Another example of an algorithm that is suitable for determining percent sequence identity and sequence similarity is the BLAST algorithm, which is described in Altschul et al., J. Mol. Biol. 215:403-410 (1990). Software for performing BLAST analyses is publicly available through the National Center for Biotechnology Information website. This algorithm involves first identifying high scoring sequence pairs (HSPs) by identifying short words of length W in the query sequence, which either match or satisfy some positive-valued threshold score T when aligned with a word of the same length in a database sequence. T is referred to as the neighborhood word score threshold (Altschul et al., supra). These initial neighborhood word hits act as seeds for initiating searches to find longer HSPs containing them. The word hits are then extended in both directions along each sequence for as far as the cumulative alignment score can be increased. Cumulative scores are calculated using, far nucleotide sequences, the parameters M (reward score for a pair of matching residues; always>0) and N (penalty score for mismatching residues; always<0). For amino acid sequences, a scoring matrix is used to calculate the cumulative score. Extension of the word hits in each direction are halted when: the cumulative alignment score falls off by the quantity X from its maximum achieved value; the cumulative score goes to zero or below, due to the accumulation of one or more negative-scoring residue alignments; or the end of either sequence is reached. The BLAST algorithm parameters W, T, and X determine the sensitivity and speed of the alignment. The BLASTN program (for nucleotide sequences) uses as defaults a wordlength (W) of 11, an expectation (E) of 10, M=5, N=−4, and a comparison of both strands. For amino acid sequences, the BLASTP program uses as defaults a wordlength (W) of 3, an expectation (E) of 10, and the BLOSUM62 scoring matrix (see Henikoff & Henikoff, Proc. Natl. Acad. Sci. USA 89:10915 (1989)).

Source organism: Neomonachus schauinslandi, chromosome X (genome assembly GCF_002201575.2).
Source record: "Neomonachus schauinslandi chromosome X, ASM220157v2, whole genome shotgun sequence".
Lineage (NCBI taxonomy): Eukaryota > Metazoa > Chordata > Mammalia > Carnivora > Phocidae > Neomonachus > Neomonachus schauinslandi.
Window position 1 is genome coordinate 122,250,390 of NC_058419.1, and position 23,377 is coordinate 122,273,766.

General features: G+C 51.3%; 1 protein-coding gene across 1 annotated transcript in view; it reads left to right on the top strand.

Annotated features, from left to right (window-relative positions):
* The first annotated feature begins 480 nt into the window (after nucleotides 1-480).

In addition to calculating percent sequence identity, the BLAST algorithm also performs a statistical analysis of the similarity between two sequences (see, e.g., Karlin & Altschul, Proc. Natl. Acad. Sci. USA 90:5873-5787 (1993)). One measure of similarity provided by the BLAST algorithm is the smallest sum probability (P(N)), which provides an indication of the probability by which a match between two nucleotide or amino acid sequences would occur by chance. For example, a nucleic acid is considered similar to a reference sequence if the smallest sum probability in a comparison of the test nucleic acid to the reference nucleic acid is less than about 0.1, more preferably less than about 0.01, and most preferably less than about 0.001.
A further indication that two nucleic acid sequences or polypeptides are substantially identical is that the polypeptide encoded by the first nucleic acid is immunologically cross reactive with the polypeptide encoded by the second nucleic acid, as described below. Thus, a polypeptide is typically substantially identical to a second polypeptide, for example, where the two peptides differ only by conservative substitutions. Another indication that two nucleic acid sequences are substantially identical is that the two molecules hybridize to each other under stringent conditions, as described below.